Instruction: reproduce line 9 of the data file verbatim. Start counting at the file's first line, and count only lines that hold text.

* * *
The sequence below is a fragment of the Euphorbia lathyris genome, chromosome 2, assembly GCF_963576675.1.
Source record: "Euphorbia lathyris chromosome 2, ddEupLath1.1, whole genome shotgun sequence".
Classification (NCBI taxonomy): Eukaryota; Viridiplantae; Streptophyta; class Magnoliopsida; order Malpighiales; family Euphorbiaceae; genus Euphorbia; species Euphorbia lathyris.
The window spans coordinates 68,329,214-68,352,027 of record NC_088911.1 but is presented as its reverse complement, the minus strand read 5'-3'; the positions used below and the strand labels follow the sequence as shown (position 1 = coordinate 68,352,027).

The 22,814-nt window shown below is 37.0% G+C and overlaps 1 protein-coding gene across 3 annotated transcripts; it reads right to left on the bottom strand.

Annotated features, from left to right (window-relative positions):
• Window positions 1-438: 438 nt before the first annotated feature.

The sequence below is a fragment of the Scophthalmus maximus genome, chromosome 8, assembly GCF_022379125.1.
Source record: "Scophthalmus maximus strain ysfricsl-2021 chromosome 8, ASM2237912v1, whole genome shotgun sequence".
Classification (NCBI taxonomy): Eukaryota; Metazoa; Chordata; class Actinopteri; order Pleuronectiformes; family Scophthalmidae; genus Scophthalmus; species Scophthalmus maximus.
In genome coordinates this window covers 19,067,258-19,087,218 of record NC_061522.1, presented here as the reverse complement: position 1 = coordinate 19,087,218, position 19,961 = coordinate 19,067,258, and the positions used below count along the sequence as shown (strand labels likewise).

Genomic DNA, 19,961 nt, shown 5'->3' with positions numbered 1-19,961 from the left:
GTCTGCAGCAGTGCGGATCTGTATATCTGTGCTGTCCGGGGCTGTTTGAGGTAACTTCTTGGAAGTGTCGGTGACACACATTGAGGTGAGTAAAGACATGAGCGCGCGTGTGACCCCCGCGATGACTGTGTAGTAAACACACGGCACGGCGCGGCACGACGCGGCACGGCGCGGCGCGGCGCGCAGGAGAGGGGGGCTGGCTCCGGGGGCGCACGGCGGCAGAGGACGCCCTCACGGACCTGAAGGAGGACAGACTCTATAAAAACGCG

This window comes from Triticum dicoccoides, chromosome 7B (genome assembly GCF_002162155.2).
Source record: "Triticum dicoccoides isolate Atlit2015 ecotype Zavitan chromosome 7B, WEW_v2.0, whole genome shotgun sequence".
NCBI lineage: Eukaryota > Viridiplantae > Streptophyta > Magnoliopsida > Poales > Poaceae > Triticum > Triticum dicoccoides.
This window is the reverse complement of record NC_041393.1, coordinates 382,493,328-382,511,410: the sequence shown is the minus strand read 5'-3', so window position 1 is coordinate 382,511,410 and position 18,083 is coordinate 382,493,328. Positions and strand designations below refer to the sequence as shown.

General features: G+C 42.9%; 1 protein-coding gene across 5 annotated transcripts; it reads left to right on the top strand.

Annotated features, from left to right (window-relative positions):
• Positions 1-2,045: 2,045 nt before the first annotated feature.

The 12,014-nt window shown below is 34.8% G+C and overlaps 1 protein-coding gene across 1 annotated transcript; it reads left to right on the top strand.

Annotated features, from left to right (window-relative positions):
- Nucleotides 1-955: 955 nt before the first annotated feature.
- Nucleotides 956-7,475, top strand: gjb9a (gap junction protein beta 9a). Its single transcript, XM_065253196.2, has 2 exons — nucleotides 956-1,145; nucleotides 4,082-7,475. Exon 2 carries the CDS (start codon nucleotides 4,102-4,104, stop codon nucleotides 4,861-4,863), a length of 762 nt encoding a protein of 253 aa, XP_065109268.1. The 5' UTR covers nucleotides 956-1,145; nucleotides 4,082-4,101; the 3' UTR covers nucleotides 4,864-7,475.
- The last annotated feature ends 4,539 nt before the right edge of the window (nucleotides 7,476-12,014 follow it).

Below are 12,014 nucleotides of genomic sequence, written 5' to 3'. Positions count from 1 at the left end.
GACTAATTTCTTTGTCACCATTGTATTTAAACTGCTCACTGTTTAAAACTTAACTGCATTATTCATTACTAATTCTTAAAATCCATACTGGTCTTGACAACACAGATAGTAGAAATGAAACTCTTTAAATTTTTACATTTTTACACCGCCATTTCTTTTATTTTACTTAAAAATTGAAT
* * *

Source record: "Scophthalmus maximus strain ysfricsl-2021 chromosome 8, ASM2237912v1, whole genome shotgun sequence".